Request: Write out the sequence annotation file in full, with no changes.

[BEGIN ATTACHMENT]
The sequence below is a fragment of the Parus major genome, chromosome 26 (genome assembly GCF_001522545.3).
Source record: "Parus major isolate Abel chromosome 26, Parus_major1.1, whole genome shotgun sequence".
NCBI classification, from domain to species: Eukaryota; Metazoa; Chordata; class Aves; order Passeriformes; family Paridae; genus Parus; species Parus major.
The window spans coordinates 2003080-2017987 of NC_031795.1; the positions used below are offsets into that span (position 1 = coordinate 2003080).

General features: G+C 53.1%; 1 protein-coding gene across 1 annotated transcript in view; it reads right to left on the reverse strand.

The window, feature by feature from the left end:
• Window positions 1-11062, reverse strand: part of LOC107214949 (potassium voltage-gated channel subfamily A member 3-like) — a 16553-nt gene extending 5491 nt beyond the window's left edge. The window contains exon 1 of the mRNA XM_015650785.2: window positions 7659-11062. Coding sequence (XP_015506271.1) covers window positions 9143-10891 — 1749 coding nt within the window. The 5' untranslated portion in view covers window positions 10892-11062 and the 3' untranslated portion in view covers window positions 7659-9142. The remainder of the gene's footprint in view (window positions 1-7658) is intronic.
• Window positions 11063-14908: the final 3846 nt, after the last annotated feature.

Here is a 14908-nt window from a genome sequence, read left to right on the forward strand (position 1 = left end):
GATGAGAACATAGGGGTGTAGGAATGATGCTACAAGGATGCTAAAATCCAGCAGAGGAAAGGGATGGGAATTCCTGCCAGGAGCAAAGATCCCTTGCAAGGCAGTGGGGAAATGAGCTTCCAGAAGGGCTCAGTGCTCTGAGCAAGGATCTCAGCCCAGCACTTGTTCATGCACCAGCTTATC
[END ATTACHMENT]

The sequence below is a fragment of the Parus major genome, chromosome 26 (genome assembly GCF_001522545.3).
Source record: "Parus major isolate Abel chromosome 26, Parus_major1.1, whole genome shotgun sequence".
NCBI classification, from domain to species: Eukaryota; Metazoa; Chordata; class Aves; order Passeriformes; family Paridae; genus Parus; species Parus major.
The window spans coordinates 2003080-2017987 of NC_031795.1; the positions used below are offsets into that span (position 1 = coordinate 2003080).

General features: G+C 53.1%; 1 protein-coding gene across 1 annotated transcript in view; it reads right to left on the reverse strand.

The window, feature by feature from the left end:
• Window positions 1-11062, reverse strand: part of LOC107214949 (potassium voltage-gated channel subfamily A member 3-like) — a 16553-nt gene extending 5491 nt beyond the window's left edge. The window contains exon 1 of the mRNA XM_015650785.2: window positions 7659-11062. Coding sequence (XP_015506271.1) covers window positions 9143-10891 — 1749 coding nt within the window. The 5' untranslated portion in view covers window positions 10892-11062 and the 3' untranslated portion in view covers window positions 7659-9142. The remainder of the gene's footprint in view (window positions 1-7658) is intronic.
• Window positions 11063-14908: the final 3846 nt, after the last annotated feature.

Here is a 14908-nt window from a genome sequence, read left to right on the forward strand (position 1 = left end):
GATGAGAACATAGGGGTGTAGGAATGATGCTACAAGGATGCTAAAATCCAGCAGAGGAAAGGGATGGGAATTCCTGCCAGGAGCAAAGATCCCTTGCAAGGCAGTGGGGAAATGAGCTTCCAGAAGGGCTCAGTGCTCTGAGCAAGGATCTCAGCCCAGCACTTGTTCATGCACCAGCTTATC